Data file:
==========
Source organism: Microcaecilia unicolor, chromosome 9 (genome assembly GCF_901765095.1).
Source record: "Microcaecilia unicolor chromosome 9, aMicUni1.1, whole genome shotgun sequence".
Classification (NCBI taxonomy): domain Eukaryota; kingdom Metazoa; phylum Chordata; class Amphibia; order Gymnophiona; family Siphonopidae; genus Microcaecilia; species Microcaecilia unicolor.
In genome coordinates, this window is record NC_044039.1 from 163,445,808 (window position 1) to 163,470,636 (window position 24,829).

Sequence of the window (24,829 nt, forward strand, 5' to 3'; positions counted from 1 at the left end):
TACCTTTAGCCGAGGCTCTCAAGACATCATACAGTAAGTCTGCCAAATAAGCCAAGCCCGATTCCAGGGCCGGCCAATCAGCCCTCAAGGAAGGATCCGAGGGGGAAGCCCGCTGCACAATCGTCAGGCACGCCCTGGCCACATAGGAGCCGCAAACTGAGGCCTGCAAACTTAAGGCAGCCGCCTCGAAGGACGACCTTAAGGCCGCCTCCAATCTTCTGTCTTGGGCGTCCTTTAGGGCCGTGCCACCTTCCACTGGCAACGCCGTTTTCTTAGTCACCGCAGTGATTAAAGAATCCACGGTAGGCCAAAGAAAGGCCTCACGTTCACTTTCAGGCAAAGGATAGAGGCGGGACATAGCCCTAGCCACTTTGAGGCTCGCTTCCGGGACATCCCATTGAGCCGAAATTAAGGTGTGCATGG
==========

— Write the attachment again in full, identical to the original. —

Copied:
Source organism: Microcaecilia unicolor, chromosome 9 (genome assembly GCF_901765095.1).
Source record: "Microcaecilia unicolor chromosome 9, aMicUni1.1, whole genome shotgun sequence".
Classification (NCBI taxonomy): domain Eukaryota; kingdom Metazoa; phylum Chordata; class Amphibia; order Gymnophiona; family Siphonopidae; genus Microcaecilia; species Microcaecilia unicolor.
In genome coordinates, this window is record NC_044039.1 from 163,445,808 (window position 1) to 163,470,636 (window position 24,829).

Sequence of the window (24,829 nt, forward strand, 5' to 3'; positions counted from 1 at the left end):
TACCTTTAGCCGAGGCTCTCAAGACATCATACAGTAAGTCTGCCAAATAAGCCAAGCCCGATTCCAGGGCCGGCCAATCAGCCCTCAAGGAAGGATCCGAGGGGGAAGCCCGCTGCACAATCGTCAGGCACGCCCTGGCCACATAGGAGCCGCAAACTGAGGCCTGCAAACTTAAGGCAGCCGCCTCGAAGGACGACCTTAAGGCCGCCTCCAATCTTCTGTCTTGGGCGTCCTTTAGGGCCGTGCCACCTTCCACTGGCAACGCCGTTTTCTTAGTCACCGCAGTGATTAAAGAATCCACGGTAGGCCAAAGAAAGGCCTCACGTTCACTTTCAGGCAAAGGATAGAGGCGGGACATAGCCCTAGCCACTTTGAGGCTCGCTTCCGGGACATCCCATTGAGCCGAAATTAAGGTGTGCATGG